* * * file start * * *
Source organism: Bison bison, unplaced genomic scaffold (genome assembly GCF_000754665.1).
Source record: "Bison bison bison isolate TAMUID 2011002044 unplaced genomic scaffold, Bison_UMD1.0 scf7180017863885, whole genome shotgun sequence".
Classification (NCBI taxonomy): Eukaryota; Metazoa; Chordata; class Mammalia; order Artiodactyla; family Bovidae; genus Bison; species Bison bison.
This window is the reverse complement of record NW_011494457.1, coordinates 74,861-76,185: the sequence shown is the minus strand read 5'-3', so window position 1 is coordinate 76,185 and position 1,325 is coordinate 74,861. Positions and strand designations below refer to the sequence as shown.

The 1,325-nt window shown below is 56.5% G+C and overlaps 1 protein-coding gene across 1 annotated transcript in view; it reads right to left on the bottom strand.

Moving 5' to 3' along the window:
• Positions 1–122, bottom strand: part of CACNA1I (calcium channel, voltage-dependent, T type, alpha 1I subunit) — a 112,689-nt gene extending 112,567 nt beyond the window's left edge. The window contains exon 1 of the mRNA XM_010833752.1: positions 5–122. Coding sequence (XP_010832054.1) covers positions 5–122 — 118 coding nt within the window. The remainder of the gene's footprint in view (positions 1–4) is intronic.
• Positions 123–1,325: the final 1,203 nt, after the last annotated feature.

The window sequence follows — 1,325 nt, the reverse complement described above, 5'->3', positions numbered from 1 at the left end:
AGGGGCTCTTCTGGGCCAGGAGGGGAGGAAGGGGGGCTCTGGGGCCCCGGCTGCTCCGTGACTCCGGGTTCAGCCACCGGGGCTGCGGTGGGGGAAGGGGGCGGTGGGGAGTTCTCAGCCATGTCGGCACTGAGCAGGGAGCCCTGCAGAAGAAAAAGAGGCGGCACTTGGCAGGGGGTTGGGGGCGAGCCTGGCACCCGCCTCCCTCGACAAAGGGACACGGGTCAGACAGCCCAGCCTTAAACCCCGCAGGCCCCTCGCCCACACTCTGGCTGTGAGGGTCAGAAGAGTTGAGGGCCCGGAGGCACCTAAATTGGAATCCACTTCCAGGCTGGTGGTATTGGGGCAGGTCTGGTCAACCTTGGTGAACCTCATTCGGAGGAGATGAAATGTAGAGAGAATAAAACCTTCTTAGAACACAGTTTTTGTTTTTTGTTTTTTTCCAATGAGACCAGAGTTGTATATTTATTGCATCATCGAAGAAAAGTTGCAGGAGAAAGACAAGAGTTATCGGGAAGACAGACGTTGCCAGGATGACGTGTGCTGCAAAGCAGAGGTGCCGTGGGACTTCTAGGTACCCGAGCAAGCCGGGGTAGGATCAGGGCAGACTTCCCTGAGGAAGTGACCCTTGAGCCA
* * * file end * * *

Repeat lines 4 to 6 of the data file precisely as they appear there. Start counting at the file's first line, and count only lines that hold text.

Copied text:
This window is the reverse complement of record NW_011494457.1, coordinates 74,861-76,185: the sequence shown is the minus strand read 5'-3', so window position 1 is coordinate 76,185 and position 1,325 is coordinate 74,861. Positions and strand designations below refer to the sequence as shown.

The 1,325-nt window shown below is 56.5% G+C and overlaps 1 protein-coding gene across 1 annotated transcript in view; it reads right to left on the bottom strand.

Moving 5' to 3' along the window: